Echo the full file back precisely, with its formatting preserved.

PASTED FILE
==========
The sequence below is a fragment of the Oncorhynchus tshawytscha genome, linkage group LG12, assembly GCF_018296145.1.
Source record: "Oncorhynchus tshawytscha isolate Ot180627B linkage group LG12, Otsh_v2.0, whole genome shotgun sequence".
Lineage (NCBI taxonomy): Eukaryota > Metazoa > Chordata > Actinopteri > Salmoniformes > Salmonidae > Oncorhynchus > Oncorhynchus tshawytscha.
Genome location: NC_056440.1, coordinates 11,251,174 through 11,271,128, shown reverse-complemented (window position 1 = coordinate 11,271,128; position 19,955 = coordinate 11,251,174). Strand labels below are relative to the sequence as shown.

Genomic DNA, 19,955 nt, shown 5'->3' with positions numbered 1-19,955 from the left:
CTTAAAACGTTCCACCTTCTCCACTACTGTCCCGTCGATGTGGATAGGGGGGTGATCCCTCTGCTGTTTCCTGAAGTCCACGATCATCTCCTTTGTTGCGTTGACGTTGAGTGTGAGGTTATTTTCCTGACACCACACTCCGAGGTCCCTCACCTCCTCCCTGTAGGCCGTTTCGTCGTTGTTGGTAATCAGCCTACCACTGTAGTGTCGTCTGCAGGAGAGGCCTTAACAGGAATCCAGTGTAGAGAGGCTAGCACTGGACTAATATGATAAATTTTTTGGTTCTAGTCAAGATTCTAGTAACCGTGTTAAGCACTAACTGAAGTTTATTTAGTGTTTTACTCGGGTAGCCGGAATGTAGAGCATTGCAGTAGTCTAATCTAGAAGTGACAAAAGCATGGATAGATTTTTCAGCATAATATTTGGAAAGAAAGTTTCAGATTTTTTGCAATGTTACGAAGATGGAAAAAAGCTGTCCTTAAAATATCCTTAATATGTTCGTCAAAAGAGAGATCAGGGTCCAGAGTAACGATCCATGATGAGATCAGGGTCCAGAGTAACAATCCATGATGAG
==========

The sequence below is a fragment of the Oncorhynchus tshawytscha genome, linkage group LG12, assembly GCF_018296145.1.
Source record: "Oncorhynchus tshawytscha isolate Ot180627B linkage group LG12, Otsh_v2.0, whole genome shotgun sequence".
Lineage (NCBI taxonomy): Eukaryota > Metazoa > Chordata > Actinopteri > Salmoniformes > Salmonidae > Oncorhynchus > Oncorhynchus tshawytscha.
Genome location: NC_056440.1, coordinates 11,251,174 through 11,271,128, shown reverse-complemented (window position 1 = coordinate 11,271,128; position 19,955 = coordinate 11,251,174). Strand labels below are relative to the sequence as shown.

Genomic DNA, 19,955 nt, shown 5'->3' with positions numbered 1-19,955 from the left:
CTTAAAACGTTCCACCTTCTCCACTACTGTCCCGTCGATGTGGATAGGGGGGTGATCCCTCTGCTGTTTCCTGAAGTCCACGATCATCTCCTTTGTTGCGTTGACGTTGAGTGTGAGGTTATTTTCCTGACACCACACTCCGAGGTCCCTCACCTCCTCCCTGTAGGCCGTTTCGTCGTTGTTGGTAATCAGCCTACCACTGTAGTGTCGTCTGCAGGAGAGGCCTTAACAGGAATCCAGTGTAGAGAGGCTAGCACTGGACTAATATGATAAATTTTTTGGTTCTAGTCAAGATTCTAGTAACCGTGTTAAGCACTAACTGAAGTTTATTTAGTGTTTTACTCGGGTAGCCGGAATGTAGAGCATTGCAGTAGTCTAATCTAGAAGTGACAAAAGCATGGATAGATTTTTCAGCATAATATTTGGAAAGAAAGTTTCAGATTTTTTGCAATGTTACGAAGATGGAAAAAAGCTGTCCTTAAAATATCCTTAATATGTTCGTCAAAAGAGAGATCAGGGTCCAGAGTAACGATCCATGATGAGATCAGGGTCCAGAGTAACAATCCATGATGAG